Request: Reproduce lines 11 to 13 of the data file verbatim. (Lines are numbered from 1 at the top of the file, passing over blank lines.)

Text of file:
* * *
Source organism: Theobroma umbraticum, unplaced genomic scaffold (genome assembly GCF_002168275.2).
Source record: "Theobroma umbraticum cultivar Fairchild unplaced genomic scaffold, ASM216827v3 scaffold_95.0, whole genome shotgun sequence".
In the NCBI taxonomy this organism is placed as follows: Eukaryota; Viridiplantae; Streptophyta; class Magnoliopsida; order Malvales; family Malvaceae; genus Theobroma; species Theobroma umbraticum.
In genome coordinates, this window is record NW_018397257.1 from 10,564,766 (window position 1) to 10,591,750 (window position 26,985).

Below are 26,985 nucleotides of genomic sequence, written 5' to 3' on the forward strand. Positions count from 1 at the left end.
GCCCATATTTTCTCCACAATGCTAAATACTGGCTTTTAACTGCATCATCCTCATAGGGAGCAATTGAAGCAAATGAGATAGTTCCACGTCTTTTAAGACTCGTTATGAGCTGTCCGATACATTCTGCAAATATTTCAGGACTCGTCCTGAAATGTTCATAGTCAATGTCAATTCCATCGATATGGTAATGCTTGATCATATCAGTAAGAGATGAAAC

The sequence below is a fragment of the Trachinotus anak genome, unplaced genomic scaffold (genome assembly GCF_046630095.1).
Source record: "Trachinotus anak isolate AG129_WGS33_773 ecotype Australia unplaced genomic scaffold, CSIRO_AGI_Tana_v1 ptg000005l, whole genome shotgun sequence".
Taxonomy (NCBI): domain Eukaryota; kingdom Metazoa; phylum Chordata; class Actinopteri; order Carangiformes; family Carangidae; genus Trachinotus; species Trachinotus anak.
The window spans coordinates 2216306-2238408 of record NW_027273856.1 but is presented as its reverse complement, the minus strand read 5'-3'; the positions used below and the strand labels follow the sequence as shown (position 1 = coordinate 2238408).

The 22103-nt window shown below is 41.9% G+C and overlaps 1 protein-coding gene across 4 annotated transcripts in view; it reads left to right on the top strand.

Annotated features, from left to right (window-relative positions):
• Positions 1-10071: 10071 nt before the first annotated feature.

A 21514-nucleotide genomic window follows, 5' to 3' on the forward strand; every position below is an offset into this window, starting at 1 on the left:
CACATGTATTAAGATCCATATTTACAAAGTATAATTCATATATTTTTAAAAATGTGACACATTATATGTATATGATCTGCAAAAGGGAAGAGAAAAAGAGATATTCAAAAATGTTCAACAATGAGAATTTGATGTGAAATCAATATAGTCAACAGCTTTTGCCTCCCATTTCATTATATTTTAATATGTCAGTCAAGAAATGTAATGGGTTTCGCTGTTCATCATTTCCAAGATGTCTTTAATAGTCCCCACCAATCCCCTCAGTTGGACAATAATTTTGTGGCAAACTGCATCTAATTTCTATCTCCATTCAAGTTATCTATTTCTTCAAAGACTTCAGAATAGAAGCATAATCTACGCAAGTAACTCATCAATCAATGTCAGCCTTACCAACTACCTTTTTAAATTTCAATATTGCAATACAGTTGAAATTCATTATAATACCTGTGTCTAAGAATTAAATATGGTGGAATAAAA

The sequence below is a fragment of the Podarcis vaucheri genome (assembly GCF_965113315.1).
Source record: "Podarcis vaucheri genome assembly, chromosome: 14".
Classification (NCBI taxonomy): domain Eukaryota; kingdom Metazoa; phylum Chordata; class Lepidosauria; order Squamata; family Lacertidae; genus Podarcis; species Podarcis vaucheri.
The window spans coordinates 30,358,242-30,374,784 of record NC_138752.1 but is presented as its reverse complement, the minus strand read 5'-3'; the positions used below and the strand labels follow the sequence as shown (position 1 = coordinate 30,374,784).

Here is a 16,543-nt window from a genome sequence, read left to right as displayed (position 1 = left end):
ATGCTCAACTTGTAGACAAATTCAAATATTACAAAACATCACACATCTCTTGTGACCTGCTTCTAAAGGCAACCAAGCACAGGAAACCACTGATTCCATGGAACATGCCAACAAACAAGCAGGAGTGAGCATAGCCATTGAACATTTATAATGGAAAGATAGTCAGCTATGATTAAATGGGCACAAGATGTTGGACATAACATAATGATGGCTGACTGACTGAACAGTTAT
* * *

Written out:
The 22103-nt window shown below is 41.9% G+C and overlaps 1 protein-coding gene across 4 annotated transcripts in view; it reads left to right on the top strand.

Annotated features, from left to right (window-relative positions):
• Positions 1-10071: 10071 nt before the first annotated feature.